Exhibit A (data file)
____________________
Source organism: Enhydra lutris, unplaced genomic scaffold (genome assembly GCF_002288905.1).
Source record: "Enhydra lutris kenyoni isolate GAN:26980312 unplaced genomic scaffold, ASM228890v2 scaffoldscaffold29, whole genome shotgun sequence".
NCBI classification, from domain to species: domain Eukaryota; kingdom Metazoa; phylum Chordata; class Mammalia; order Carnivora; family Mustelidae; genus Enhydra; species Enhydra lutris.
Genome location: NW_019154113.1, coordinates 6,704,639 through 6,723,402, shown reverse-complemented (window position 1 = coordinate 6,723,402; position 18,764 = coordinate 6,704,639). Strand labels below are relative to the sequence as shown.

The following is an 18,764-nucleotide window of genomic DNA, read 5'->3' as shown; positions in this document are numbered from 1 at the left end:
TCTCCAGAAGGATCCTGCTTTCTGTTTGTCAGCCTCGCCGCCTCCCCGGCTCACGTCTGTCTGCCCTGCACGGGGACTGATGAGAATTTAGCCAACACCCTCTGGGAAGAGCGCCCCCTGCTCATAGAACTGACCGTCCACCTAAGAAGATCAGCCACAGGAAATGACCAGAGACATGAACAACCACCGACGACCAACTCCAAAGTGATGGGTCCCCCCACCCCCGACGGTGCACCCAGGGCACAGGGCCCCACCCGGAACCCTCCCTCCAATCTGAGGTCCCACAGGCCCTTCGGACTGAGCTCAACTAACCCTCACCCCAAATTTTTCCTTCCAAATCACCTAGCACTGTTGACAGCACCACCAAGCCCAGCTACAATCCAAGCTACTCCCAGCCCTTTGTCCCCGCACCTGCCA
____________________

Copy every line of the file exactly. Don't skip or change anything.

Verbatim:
Source organism: Enhydra lutris, unplaced genomic scaffold (genome assembly GCF_002288905.1).
Source record: "Enhydra lutris kenyoni isolate GAN:26980312 unplaced genomic scaffold, ASM228890v2 scaffoldscaffold29, whole genome shotgun sequence".
NCBI classification, from domain to species: domain Eukaryota; kingdom Metazoa; phylum Chordata; class Mammalia; order Carnivora; family Mustelidae; genus Enhydra; species Enhydra lutris.
Genome location: NW_019154113.1, coordinates 6,704,639 through 6,723,402, shown reverse-complemented (window position 1 = coordinate 6,723,402; position 18,764 = coordinate 6,704,639). Strand labels below are relative to the sequence as shown.

The following is an 18,764-nucleotide window of genomic DNA, read 5'->3' as shown; positions in this document are numbered from 1 at the left end:
TCTCCAGAAGGATCCTGCTTTCTGTTTGTCAGCCTCGCCGCCTCCCCGGCTCACGTCTGTCTGCCCTGCACGGGGACTGATGAGAATTTAGCCAACACCCTCTGGGAAGAGCGCCCCCTGCTCATAGAACTGACCGTCCACCTAAGAAGATCAGCCACAGGAAATGACCAGAGACATGAACAACCACCGACGACCAACTCCAAAGTGATGGGTCCCCCCACCCCCGACGGTGCACCCAGGGCACAGGGCCCCACCCGGAACCCTCCCTCCAATCTGAGGTCCCACAGGCCCTTCGGACTGAGCTCAACTAACCCTCACCCCAAATTTTTCCTTCCAAATCACCTAGCACTGTTGACAGCACCACCAAGCCCAGCTACAATCCAAGCTACTCCCAGCCCTTTGTCCCCGCACCTGCCA